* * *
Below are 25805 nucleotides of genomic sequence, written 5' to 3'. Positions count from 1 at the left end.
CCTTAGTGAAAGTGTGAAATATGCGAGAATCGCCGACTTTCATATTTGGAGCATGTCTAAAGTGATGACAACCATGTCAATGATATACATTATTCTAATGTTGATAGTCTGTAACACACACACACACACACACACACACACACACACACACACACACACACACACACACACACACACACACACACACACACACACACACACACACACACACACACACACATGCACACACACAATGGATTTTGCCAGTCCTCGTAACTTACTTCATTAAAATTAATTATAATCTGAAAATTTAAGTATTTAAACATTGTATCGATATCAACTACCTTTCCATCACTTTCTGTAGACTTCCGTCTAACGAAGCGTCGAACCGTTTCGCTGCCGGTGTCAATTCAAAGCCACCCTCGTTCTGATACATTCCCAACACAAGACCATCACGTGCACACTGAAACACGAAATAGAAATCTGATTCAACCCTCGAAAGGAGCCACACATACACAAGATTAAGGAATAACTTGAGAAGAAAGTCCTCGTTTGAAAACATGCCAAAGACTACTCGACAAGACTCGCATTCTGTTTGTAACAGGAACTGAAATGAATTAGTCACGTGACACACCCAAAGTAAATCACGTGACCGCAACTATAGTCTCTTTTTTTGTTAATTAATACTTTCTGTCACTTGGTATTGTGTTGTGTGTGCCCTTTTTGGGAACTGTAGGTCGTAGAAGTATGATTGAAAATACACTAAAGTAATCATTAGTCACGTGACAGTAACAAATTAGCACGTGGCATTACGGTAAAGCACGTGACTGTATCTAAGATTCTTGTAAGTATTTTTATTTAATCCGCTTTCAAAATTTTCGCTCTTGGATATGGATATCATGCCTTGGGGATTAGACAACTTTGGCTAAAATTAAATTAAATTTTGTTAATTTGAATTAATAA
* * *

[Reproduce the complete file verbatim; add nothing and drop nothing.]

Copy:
Below are 25805 nucleotides of genomic sequence, written 5' to 3'. Positions count from 1 at the left end.
CCTTAGTGAAAGTGTGAAATATGCGAGAATCGCCGACTTTCATATTTGGAGCATGTCTAAAGTGATGACAACCATGTCAATGATATACATTATTCTAATGTTGATAGTCTGTAACACACACACACACACACACACACACACACACACACACACACACACACACACACACACACACACACACACACACACACACACACACACACACACACACACACACACATGCACACACACAATGGATTTTGCCAGTCCTCGTAACTTACTTCATTAAAATTAATTATAATCTGAAAATTTAAGTATTTAAACATTGTATCGATATCAACTACCTTTCCATCACTTTCTGTAGACTTCCGTCTAACGAAGCGTCGAACCGTTTCGCTGCCGGTGTCAATTCAAAGCCACCCTCGTTCTGATACATTCCCAACACAAGACCATCACGTGCACACTGAAACACGAAATAGAAATCTGATTCAACCCTCGAAAGGAGCCACACATACACAAGATTAAGGAATAACTTGAGAAGAAAGTCCTCGTTTGAAAACATGCCAAAGACTACTCGACAAGACTCGCATTCTGTTTGTAACAGGAACTGAAATGAATTAGTCACGTGACACACCCAAAGTAAATCACGTGACCGCAACTATAGTCTCTTTTTTTGTTAATTAATACTTTCTGTCACTTGGTATTGTGTTGTGTGTGCCCTTTTTGGGAACTGTAGGTCGTAGAAGTATGATTGAAAATACACTAAAGTAATCATTAGTCACGTGACAGTAACAAATTAGCACGTGGCATTACGGTAAAGCACGTGACTGTATCTAAGATTCTTGTAAGTATTTTTATTTAATCCGCTTTCAAAATTTTCGCTCTTGGATATGGATATCATGCCTTGGGGATTAGACAACTTTGGCTAAAATTAAATTAAATTTTGTTAATTTGAATTAATAA